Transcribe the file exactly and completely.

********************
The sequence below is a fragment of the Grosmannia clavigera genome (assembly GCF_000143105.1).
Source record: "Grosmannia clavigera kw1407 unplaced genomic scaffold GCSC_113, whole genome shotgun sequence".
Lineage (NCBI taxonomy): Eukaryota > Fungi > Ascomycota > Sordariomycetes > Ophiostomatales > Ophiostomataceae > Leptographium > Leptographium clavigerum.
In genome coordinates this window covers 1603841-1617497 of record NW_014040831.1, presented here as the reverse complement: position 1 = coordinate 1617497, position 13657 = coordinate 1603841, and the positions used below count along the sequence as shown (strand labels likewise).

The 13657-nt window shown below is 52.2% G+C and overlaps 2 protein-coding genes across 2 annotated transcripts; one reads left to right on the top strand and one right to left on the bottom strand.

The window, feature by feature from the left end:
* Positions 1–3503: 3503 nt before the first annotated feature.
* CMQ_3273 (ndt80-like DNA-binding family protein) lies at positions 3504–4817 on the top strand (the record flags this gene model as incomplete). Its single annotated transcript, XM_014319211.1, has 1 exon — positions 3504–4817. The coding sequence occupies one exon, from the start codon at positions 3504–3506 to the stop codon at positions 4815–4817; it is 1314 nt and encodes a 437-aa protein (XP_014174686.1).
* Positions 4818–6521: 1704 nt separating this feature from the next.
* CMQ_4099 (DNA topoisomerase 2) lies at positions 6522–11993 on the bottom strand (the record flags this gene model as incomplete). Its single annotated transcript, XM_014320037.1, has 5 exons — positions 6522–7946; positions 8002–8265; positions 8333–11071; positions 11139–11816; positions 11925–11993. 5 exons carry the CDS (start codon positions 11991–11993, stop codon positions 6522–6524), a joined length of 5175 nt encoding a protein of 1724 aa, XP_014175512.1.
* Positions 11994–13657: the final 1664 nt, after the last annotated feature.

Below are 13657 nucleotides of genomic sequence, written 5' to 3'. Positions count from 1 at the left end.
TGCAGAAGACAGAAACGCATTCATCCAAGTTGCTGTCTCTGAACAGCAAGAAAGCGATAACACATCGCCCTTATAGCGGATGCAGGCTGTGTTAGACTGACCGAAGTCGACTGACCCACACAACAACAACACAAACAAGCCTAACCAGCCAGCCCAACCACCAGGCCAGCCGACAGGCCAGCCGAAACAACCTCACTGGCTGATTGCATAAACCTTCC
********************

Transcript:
The sequence below is a fragment of the Grosmannia clavigera genome (assembly GCF_000143105.1).
Source record: "Grosmannia clavigera kw1407 unplaced genomic scaffold GCSC_113, whole genome shotgun sequence".
Lineage (NCBI taxonomy): Eukaryota > Fungi > Ascomycota > Sordariomycetes > Ophiostomatales > Ophiostomataceae > Leptographium > Leptographium clavigerum.
In genome coordinates this window covers 1603841-1617497 of record NW_014040831.1, presented here as the reverse complement: position 1 = coordinate 1617497, position 13657 = coordinate 1603841, and the positions used below count along the sequence as shown (strand labels likewise).

The 13657-nt window shown below is 52.2% G+C and overlaps 2 protein-coding genes across 2 annotated transcripts; one reads left to right on the top strand and one right to left on the bottom strand.

The window, feature by feature from the left end:
* Positions 1–3503: 3503 nt before the first annotated feature.
* CMQ_3273 (ndt80-like DNA-binding family protein) lies at positions 3504–4817 on the top strand (the record flags this gene model as incomplete). Its single annotated transcript, XM_014319211.1, has 1 exon — positions 3504–4817. The coding sequence occupies one exon, from the start codon at positions 3504–3506 to the stop codon at positions 4815–4817; it is 1314 nt and encodes a 437-aa protein (XP_014174686.1).
* Positions 4818–6521: 1704 nt separating this feature from the next.
* CMQ_4099 (DNA topoisomerase 2) lies at positions 6522–11993 on the bottom strand (the record flags this gene model as incomplete). Its single annotated transcript, XM_014320037.1, has 5 exons — positions 6522–7946; positions 8002–8265; positions 8333–11071; positions 11139–11816; positions 11925–11993. 5 exons carry the CDS (start codon positions 11991–11993, stop codon positions 6522–6524), a joined length of 5175 nt encoding a protein of 1724 aa, XP_014175512.1.
* Positions 11994–13657: the final 1664 nt, after the last annotated feature.

Below are 13657 nucleotides of genomic sequence, written 5' to 3'. Positions count from 1 at the left end.
TGCAGAAGACAGAAACGCATTCATCCAAGTTGCTGTCTCTGAACAGCAAGAAAGCGATAACACATCGCCCTTATAGCGGATGCAGGCTGTGTTAGACTGACCGAAGTCGACTGACCCACACAACAACAACACAAACAAGCCTAACCAGCCAGCCCAACCACCAGGCCAGCCGACAGGCCAGCCGAAACAACCTCACTGGCTGATTGCATAAACCTTCC